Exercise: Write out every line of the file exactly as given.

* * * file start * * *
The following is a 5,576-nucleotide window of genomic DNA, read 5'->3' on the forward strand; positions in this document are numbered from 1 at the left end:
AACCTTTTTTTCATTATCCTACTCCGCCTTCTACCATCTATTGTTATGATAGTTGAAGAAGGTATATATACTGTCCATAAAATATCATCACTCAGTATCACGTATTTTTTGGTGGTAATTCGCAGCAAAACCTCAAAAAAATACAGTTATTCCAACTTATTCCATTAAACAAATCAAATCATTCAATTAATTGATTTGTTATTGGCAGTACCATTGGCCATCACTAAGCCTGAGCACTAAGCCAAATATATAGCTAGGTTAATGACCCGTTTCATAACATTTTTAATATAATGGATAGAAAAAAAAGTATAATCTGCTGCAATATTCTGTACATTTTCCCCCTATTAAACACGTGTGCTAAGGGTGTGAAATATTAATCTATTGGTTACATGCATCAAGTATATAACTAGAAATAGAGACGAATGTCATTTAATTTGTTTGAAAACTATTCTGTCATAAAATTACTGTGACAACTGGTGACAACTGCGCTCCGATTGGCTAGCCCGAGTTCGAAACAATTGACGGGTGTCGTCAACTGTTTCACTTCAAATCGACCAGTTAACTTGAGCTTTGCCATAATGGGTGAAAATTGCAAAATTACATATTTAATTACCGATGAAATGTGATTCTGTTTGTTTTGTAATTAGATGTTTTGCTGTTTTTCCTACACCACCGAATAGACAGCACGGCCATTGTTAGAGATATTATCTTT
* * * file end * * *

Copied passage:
The following is a 5,576-nucleotide window of genomic DNA, read 5'->3' on the forward strand; positions in this document are numbered from 1 at the left end:
AACCTTTTTTTCATTATCCTACTCCGCCTTCTACCATCTATTGTTATGATAGTTGAAGAAGGTATATATACTGTCCATAAAATATCATCACTCAGTATCACGTATTTTTTGGTGGTAATTCGCAGCAAAACCTCAAAAAAATACAGTTATTCCAACTTATTCCATTAAACAAATCAAATCATTCAATTAATTGATTTGTTATTGGCAGTACCATTGGCCATCACTAAGCCTGAGCACTAAGCCAAATATATAGCTAGGTTAATGACCCGTTTCATAACATTTTTAATATAATGGATAGAAAAAAAAGTATAATCTGCTGCAATATTCTGTACATTTTCCCCCTATTAAACACGTGTGCTAAGGGTGTGAAATATTAATCTATTGGTTACATGCATCAAGTATATAACTAGAAATAGAGACGAATGTCATTTAATTTGTTTGAAAACTATTCTGTCATAAAATTACTGTGACAACTGGTGACAACTGCGCTCCGATTGGCTAGCCCGAGTTCGAAACAATTGACGGGTGTCGTCAACTGTTTCACTTCAAATCGACCAGTTAACTTGAGCTTTGCCATAATGGGTGAAAATTGCAAAATTACATATTTAATTACCGATGAAATGTGATTCTGTTTGTTTTGTAATTAGATGTTTTGCTGTTTTTCCTACACCACCGAATAGACAGCACGGCCATTGTTAGAGATATTATCTTT